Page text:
To give but one example that I discuss in the book, after years of doing restaurant magic, I asked myself the simple question what I dislike most about this sort of work. The answer was instantly there: walking up to patrons cold and trying to interest them in a magic show. For me, this was the most difficult and awful part of an otherwise most delightful performing situation. Then I asked myself why I was doing it this way. The only answer that came to me was that this is the way all the monkeys are doing it. Since I was being another monkey, I was doing it that way too. In that moment, I also saw how insane it was! And I vowed, then and there, that I would change things and free myself from that aspect of restaurant work that I so disliked. And I did.
I moved to another, more expensive restaurant. When the owner asked, how having a magician in the house "worked," I immediately replied, "Well, since this is such an upscale restaurant, I know that you don't want me walking up to tables like a traveling Mariachi." "Oh no," he replied, "I certainly don't want that. How do we do it?"
"Simple," I said, "you tell the waiters to tell each of their tables after dinner, 'We have an absolutely wonderful magician here tonight and he'll come to your table to do a little show for you. You'll really enjoy it.'" And that is how I have worked in every restaurant or lounge since. I would never go back. This scenario makes me much more special. Walking up to a table cold doesn't.
People, when they learned about the magician, either said yes or no -- but not to me. I only went to tables that had made a positive response. Restaurant magic became much more fun. Further, I soon realized that this way of doing things was better not only for me but also for the restaurant. What any restaurant wants is for every patron to have a pleasant experience without any unpleasant moments. If people are having important conversations and the magician appears, they either have to say no to the magician or watch the show when they really would have preferred to continue their conversation. Having a third person introduce the presence of the magician not only makes the magician more special, it also removes a potentially embarrassing moment for the patrons (and the magician!).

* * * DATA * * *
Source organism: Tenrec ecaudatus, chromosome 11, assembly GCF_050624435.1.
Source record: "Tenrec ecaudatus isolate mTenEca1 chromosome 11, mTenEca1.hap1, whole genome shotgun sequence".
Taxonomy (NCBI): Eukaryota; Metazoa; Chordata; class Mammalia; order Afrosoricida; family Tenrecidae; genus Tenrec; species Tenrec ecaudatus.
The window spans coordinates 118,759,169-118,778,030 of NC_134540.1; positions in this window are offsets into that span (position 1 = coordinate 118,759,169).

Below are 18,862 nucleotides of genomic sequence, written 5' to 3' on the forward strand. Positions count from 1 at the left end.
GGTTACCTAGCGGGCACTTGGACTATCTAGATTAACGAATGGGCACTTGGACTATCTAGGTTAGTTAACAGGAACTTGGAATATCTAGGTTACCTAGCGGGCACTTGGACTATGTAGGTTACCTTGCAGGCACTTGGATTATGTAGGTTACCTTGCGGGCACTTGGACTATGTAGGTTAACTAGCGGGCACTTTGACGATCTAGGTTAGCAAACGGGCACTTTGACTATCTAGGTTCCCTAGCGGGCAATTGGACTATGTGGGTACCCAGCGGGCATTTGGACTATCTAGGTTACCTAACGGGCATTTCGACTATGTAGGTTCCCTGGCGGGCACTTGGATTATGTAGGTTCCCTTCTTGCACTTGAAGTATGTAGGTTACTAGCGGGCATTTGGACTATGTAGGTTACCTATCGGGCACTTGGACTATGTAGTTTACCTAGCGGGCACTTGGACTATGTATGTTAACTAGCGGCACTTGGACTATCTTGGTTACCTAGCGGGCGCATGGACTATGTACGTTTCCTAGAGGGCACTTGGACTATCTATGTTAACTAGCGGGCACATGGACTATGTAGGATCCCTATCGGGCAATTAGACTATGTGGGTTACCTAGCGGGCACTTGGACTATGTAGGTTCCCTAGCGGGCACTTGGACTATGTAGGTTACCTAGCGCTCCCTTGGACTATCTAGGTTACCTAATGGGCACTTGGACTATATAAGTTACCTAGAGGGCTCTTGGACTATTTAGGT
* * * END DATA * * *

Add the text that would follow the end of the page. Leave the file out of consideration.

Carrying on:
Honestly, it still amazes me how many restaurant magicians continue to see their jobs as walking up to tables and trying to sell these strangers on a magic show. If you talk with many restaurant magicians, as I have over the years, you soon discover that very few enjoy walking up to the tables. Some do, of course, and even find it an exciting and invigorating challenge, but most really don't. Most restaurant magicians seem to find walking up to the table an uncomfortable moment that they hope is over as soon as possible. I understand that feeling because I shared it myself for many years when I was walking up to tables too. Happily, one day I realized that enough is enough -- and it was time to move on.
These are the kinds of thoughts that came to me when I reread my early booklets. I realized that, in some ways, I had definitely grown as a performer over the years. Most important, I think that my respect for myself and my magic has grown and deepened. Most of this growth, further, came from asking questions, and not simply doing what everyone else is doing.
Could there be a message in all this for you as well?